2130_Chapter7_Notes

# 1 1 2 first nd the eigenvalues by solving the

This preview shows page 1. Sign up to view the full content.

This is the end of the preview. Sign up to access the rest of the document.

Unformatted text preview: −R1 1 −1 20 0 −3 30 1 2 −1 0 10 10 R −R2 R −2R2 −3− → 0 1 −1 0 −1 − → 0 1 −1 0 −− −− − 1R −3 2 00 00 00 00 6 / 13 Exa 2 (slide 2) 1 2 −1 0 10 10 1 1 0 −→ 0 1 −1 0 A | 0 = 2 1 −1 20 00 00 =⇒ x1 + x3 = 0 x2 − x3 = 0 =⇒ x1 = − x3 x2 = x3 Label x3 = c, then x1 −c −1 x = x2 = c = c 1 x3 c 1 for any constant c. 7 / 13 4 Eigenvalues & Eigenvectors For the matrix A, a scalar λ is an eigenvalue with eigenvector v if Av = λv, v = 0. Note that 0 is never an eigenvector. Eigenvalues and their eigenvectors can be found by solving a homogeneous equation: Av = λv ⇐⇒ Av − λv = 0 ⇐⇒ Av − λIv = 0 ⇐⇒ (A − λI)v = 0. This homogeneous equation either has: (1) the unique solution v = 0 ⇐⇒ det(A − λI) = 0, or (2) inﬁnitely many solutions ⇐⇒ det(A − λI) = 0. Theorem λ is an eigenvalue for A ⇐⇒ det(A − λI) = 0. 8 / 13 Example 3 Find the eigenvalues and eigenvectors for 1 2 −1 A = 2 1 1 . 1 −1 2 First ﬁnd the eigenvalues by solving the equation det(A − λI) = 0. 1−λ 2 −1 det(A − λI) = 2 1−λ 1 1 −1 2 λ 1−λ 1 2 −1 2 −1 = (1 − λ) −2 + −1 2 − λ −1 2 − λ 1−λ 1 = (1 − λ) (1 − λ)(2 − λ) + 1 − 2 (4 − 2λ) − 1 + 2 + (1 − λ) = (1 − λ)(3 − 3λ + λ2 ) − 2(3 − 2λ) + (3 − λ) = (1 − λ)(3 − 3λ + λ2 ) − 3 + 3λ = (1 − λ)(3 − 3λ + λ2 − 3) = (1 − λ)(λ2...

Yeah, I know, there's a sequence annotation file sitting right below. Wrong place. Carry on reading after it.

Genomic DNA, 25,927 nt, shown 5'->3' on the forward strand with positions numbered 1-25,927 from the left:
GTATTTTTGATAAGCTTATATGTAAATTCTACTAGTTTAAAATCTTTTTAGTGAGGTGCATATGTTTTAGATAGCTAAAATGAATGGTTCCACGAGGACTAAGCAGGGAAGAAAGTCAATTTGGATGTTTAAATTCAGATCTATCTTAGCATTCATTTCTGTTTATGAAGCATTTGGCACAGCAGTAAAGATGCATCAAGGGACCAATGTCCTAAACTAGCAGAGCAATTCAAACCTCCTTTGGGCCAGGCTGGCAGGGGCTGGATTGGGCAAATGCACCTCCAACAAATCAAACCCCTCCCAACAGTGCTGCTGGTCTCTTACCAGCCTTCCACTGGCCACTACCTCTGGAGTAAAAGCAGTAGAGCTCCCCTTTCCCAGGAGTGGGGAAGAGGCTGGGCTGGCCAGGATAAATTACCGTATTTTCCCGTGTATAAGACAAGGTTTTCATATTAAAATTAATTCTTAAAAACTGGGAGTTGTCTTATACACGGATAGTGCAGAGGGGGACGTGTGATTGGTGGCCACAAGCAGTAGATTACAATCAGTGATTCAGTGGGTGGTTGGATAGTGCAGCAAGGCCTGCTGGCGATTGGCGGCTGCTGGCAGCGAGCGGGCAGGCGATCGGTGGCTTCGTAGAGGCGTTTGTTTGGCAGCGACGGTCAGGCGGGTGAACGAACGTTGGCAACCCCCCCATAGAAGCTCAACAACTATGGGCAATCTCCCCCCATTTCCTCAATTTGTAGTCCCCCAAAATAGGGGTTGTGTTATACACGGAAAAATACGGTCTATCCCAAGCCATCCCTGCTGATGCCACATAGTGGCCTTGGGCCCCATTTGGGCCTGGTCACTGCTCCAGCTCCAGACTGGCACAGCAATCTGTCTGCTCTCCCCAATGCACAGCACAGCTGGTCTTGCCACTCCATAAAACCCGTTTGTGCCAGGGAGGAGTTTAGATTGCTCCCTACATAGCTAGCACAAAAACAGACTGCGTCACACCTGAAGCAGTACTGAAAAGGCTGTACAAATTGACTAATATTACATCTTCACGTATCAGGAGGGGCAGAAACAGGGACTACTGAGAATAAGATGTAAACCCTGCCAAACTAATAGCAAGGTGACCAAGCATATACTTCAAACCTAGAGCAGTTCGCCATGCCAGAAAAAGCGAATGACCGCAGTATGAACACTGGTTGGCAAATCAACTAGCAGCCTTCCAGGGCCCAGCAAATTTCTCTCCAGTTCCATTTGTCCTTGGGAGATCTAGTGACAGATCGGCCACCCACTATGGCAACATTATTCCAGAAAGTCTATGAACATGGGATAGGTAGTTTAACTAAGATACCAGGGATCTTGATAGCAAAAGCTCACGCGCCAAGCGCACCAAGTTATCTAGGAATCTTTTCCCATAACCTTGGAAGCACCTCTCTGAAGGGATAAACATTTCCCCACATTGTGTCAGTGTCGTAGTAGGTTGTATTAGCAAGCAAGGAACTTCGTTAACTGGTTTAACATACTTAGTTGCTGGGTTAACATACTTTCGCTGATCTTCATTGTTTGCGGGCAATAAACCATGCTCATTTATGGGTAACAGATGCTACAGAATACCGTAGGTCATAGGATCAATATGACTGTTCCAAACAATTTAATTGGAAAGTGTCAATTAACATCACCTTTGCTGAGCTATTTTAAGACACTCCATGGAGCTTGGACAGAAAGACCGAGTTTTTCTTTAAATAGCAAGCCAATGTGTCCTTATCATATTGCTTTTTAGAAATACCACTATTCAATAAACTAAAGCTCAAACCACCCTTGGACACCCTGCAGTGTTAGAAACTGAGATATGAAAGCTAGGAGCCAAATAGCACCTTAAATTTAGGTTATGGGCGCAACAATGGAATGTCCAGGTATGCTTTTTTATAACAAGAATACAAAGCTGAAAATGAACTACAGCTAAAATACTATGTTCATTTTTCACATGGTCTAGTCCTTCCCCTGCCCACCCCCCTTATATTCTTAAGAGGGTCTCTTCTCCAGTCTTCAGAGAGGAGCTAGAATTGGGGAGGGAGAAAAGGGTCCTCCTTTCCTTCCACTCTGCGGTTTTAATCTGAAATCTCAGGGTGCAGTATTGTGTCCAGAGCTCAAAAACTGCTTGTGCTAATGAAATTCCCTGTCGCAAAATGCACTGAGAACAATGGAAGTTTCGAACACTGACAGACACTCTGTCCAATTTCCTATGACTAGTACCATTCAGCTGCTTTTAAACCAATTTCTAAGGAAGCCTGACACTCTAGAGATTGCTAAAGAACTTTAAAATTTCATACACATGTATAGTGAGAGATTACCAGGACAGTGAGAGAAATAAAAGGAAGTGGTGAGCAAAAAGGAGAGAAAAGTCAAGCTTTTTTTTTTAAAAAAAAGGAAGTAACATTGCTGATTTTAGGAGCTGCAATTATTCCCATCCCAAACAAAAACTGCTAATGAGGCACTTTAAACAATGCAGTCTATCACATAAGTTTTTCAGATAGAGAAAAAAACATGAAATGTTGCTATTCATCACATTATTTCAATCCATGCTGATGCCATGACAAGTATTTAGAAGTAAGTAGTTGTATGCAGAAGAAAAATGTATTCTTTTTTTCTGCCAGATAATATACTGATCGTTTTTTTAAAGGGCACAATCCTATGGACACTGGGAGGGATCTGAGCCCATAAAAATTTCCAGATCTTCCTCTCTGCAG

View Full Document

## This note was uploaded on 03/19/2014 for the course APMA 2130 taught by Professor Bernardfulgham during the Fall '09 term at UVA.

Ask a homework question - tutors are online